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Kenya Opposition Calls 3 Days Of Protest
Supporters of opposition leader Raila Odinga hold his poster at a barricade in Kisumu, western Kenya, Wednesday, Jan. 9, 2008. Kenya's president has named half his Cabinet, angering opposition leaders who accuse him of stealing an election and now undermining attempts to mediate a power-sharing agreement to end a crisis that has left more than 500 people dead. After the Cabinet announcement Tuesday, riot police fired over the heads of young people who had set up a road blocks of burning tires in the town. (AP Photo/Darko Bandic)
By ELIZABETH A. KENNEDY
NAIROBI, Kenya, January 12, 2008 - Kenya's main opposition party said Friday it plans three days of mass rallies next week to protest President Mwai Kibaki's disputed re-election, which has sparked waves of deadly violence across the East African nation. Police said they would not permit the protests.
The African Union president, who had been trying to mediate a compromise between the opposition leader Raila Odinga and Kibaki, left Kenya on Friday after failing to persuade the two even to meet.
More than 500 people have died in protests and ethnic violence since the Dec. 27 elections and ensuring vote tally that foreign observers say was rigged. The election returned Kibaki to power for another five-year term; Odinga came in second.
Police have banned all rallies since the violence broke out, and have used tear gas, water cannons and live bullets fired over people's heads to block previous attempts to assemble.
"Kenyans are entitled to protest peacefully at this blatant violation of their fundamental rights," said Anyang Nyongo, secretary-general of the Orange Democratic Movement.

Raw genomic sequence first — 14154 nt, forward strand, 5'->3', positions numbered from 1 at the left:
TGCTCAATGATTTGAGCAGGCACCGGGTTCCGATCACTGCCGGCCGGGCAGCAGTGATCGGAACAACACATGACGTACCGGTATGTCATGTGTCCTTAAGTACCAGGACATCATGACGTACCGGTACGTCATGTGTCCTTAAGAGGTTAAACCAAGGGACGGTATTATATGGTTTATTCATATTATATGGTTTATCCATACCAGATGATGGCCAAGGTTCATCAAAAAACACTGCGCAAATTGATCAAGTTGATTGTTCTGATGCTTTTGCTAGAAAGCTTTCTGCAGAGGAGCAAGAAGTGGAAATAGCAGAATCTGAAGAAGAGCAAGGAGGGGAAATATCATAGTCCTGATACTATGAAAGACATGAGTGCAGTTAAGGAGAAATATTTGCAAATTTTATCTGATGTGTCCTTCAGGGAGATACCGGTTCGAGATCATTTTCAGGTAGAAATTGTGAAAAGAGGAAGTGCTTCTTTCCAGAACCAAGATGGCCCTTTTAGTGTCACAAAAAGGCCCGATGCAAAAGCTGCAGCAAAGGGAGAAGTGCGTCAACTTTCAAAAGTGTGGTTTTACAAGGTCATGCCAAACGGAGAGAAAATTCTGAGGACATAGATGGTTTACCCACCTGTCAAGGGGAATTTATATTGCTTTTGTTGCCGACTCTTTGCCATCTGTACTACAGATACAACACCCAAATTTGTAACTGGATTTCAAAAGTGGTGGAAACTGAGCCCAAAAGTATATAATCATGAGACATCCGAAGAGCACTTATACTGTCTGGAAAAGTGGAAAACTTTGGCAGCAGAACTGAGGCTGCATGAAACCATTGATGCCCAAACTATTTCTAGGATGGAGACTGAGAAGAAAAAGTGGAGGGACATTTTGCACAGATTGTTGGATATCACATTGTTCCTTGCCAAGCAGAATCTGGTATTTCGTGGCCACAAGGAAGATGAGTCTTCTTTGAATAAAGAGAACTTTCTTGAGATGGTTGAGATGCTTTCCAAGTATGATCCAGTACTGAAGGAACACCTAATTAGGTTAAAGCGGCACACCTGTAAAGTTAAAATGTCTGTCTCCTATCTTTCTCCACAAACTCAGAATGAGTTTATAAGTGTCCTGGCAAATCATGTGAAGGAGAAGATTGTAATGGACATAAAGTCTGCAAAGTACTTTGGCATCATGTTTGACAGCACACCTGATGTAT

He also said economic sanctions should be imposed on the government because "it would be irresponsible for anybody to trust this government with a single cent."
Nyongo announced rallies in more than 20 locations for Wednesday, Thursday and Friday.
But Police Commissioner Mohamed Hussein said next week's rallies will not be permitted.
Both sides traded blame Thursday for the political deadlock. According to the government, Kibaki "offered dialogue," but Odinga was not responsive. Odinga said Kibaki refused to sign an agreement to establish an interim coalition government and conduct an inquiry into the Electoral Commission of Kenya.
A government spokesman acknowledged Kibaki had not signed, saying he was not involved in the consultations.
Odinga has said he would meet Kibaki only in the presence of an international mediator. Kibaki wants direct talks.
The European Union, the United States and Britain have been pressing for Kibaki and Odinga to meet. Britain has not recognized the new government of Kenya, and for that to happen the Kenyan government would have to "clearly represent a credible expression of the will of the people," British Foreign Secretary David Miliband told reporters in London on Thursday.
Kenya has turned over dozens of people to the U.S. and Ethiopia as suspected terrorists. It also allows American forces to operate from Kenyan bases and conducts joint exercises with U.S. troops in the region. The U.S. is a major donor to Kenya, long seen as a stable democracy in a region that includes war-ravaged Somalia and Sudan. Aid amounts to roughly $1 billion a year, the U.S. Embassy said.
Another blow was dealt to the credibility of the results when the disgraced electoral commission chairman denied responsibility for an official advertisement in leading newspapers detailing the tally of those results by constituency.
"I did not submit this report or authorize my name to be used for its publication," Samuel Kivuiti was quoted as saying in Friday's edition of The Standard newspaper.
He questioned the timing of the three-page advertisement, wondering why his commission had "rushed" to publication.
"It seems like some outside force has pushed for its publication," he said.
Kivuiti had declared Kibaki the official victor in the race but then said he was not sure that the incumbent had won and that he had made the announcement under a lot of pressure.
Associated Press writers Michelle Faul and Malkhadir M. Muhumed contributed to this report from Nairobi.